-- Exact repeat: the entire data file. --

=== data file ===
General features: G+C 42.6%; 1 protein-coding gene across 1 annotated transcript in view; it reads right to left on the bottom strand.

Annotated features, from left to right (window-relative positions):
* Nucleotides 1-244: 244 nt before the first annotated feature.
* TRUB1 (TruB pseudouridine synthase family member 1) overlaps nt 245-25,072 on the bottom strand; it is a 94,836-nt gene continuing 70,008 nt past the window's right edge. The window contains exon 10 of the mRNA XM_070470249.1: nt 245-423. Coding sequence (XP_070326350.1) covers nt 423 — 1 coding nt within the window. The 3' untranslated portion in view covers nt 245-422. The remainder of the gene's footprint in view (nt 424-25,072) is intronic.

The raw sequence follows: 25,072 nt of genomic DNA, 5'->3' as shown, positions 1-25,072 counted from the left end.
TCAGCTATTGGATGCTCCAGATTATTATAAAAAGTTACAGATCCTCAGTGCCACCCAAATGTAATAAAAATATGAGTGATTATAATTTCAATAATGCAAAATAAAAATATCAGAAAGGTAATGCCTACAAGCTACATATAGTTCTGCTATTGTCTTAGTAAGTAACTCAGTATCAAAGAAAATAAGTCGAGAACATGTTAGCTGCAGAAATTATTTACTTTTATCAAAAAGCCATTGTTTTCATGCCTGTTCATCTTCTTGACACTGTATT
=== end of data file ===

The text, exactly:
General features: G+C 42.6%; 1 protein-coding gene across 1 annotated transcript in view; it reads right to left on the bottom strand.

Annotated features, from left to right (window-relative positions):
* Nucleotides 1-244: 244 nt before the first annotated feature.
* TRUB1 (TruB pseudouridine synthase family member 1) overlaps nt 245-25,072 on the bottom strand; it is a 94,836-nt gene continuing 70,008 nt past the window's right edge. The window contains exon 10 of the mRNA XM_070470249.1: nt 245-423. Coding sequence (XP_070326350.1) covers nt 423 — 1 coding nt within the window. The 3' untranslated portion in view covers nt 245-422. The remainder of the gene's footprint in view (nt 424-25,072) is intronic.

The raw sequence follows: 25,072 nt of genomic DNA, 5'->3' as shown, positions 1-25,072 counted from the left end.
TCAGCTATTGGATGCTCCAGATTATTATAAAAAGTTACAGATCCTCAGTGCCACCCAAATGTAATAAAAATATGAGTGATTATAATTTCAATAATGCAAAATAAAAATATCAGAAAGGTAATGCCTACAAGCTACATATAGTTCTGCTATTGTCTTAGTAAGTAACTCAGTATCAAAGAAAATAAGTCGAGAACATGTTAGCTGCAGAAATTATTTACTTTTATCAAAAAGCCATTGTTTTCATGCCTGTTCATCTTCTTGACACTGTATT